Concentrated lightning strikes caused three homes to catch fire within a 10-block radius in southwest Killeen last Thursday evening, an occurrence fire officials say is abnormal.
“It’s a little unusual to get compartmentalized strikes,” said Killeen Fire Chief Brian Brank, who attributed the lightning to one cell over the area producing more lightning than normal.
No new lightning strikes were reported with the system over the weekend, Brank said, but they can occur anytime there is a storm.
“They happen every year, it just depends on how intense (the storm is,)” Brank said. “It’s a normal part of a thunderstorm.”
“There are two different types of lightning,” said Meteorologist Bianca Villanueva with the National Weather Service in Fort Worth. “There’s cloud-to-ground and cloud-to-cloud strikes. Cloud-to-ground is impacting to people.”
According to Vaisala, a company that runs the National Lightning Detection Network (NLDN), Texas led the nation in cloud-to-ground strikes in 2017 with a documented 3.3 million flashes that reached the ground.
The company said in a January 2018 news release that over 21 million cloud-to-ground lightning flashes were detected by more than 100 stations around the United States in 2017.
“We get thunderstorms in the spring and the fall regularly, when you get the convergence of the warm and cold weather coming through,” Brank said. “A month to three weeks from now, you’ll be entering fall.”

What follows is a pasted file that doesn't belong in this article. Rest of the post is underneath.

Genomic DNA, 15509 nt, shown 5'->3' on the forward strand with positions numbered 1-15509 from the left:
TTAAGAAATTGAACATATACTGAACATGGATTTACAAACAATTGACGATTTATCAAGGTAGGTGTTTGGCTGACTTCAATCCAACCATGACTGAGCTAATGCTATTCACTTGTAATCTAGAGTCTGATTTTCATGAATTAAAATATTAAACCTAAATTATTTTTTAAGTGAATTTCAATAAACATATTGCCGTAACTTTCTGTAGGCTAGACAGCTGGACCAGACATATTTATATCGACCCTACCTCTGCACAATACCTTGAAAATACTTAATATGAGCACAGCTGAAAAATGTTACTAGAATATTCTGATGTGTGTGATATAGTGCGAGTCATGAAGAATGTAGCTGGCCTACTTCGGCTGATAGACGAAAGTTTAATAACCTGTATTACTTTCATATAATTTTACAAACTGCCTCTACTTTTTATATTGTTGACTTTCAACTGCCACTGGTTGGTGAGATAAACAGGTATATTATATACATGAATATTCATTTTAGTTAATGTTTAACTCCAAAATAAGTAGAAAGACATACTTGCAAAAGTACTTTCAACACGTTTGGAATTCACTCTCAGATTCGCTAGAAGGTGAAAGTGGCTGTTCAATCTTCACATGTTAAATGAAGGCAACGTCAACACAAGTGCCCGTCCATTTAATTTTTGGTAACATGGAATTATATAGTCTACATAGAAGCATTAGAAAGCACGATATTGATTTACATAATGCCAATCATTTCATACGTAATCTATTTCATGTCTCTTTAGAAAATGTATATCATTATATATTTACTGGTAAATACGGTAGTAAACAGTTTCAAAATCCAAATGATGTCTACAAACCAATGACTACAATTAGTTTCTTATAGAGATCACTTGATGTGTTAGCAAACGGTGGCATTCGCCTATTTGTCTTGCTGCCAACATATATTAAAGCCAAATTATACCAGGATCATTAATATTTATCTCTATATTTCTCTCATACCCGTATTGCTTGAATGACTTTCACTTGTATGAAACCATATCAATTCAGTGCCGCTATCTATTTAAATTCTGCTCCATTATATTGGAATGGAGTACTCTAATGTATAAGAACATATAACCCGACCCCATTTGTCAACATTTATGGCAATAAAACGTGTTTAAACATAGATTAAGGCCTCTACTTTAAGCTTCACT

There have been 15 deaths nationally caused by lightning strikes thus far in 2018, according to the National Weather Service, one of which was in Honey Island, Texas, in February, the only lightning death in the state so far this year.
The weather service estimates an average of 28 deaths per year nationally over a 10-year span and recommends that individuals seek shelter during thunderstorms to avoid potential lightning strikes.
“Lightning is always seeking the path of least resistance,” Meteorologist Lee Carlaw said. “So that’s why you’ll see the metal spikes on top of tall buildings, connected to a copper wire or pipe connected to the ground, so that if lightning hits it, it can discharge easily.”
Brank advised individuals interested in seeking this type of protection to get rods professionally installed to make sure they are properly grounded.
“There have been some rare instances of individuals getting struck through their TV,” Carlaw said. “Stay off of any corded phones, stay out of the shower (during lightning.)”
For more information on safety during thunderstorms, visit https://www.redcross.org/get-help/how-to-prepare-for-emergencies/types-of-emergencies/thunderstorm.html.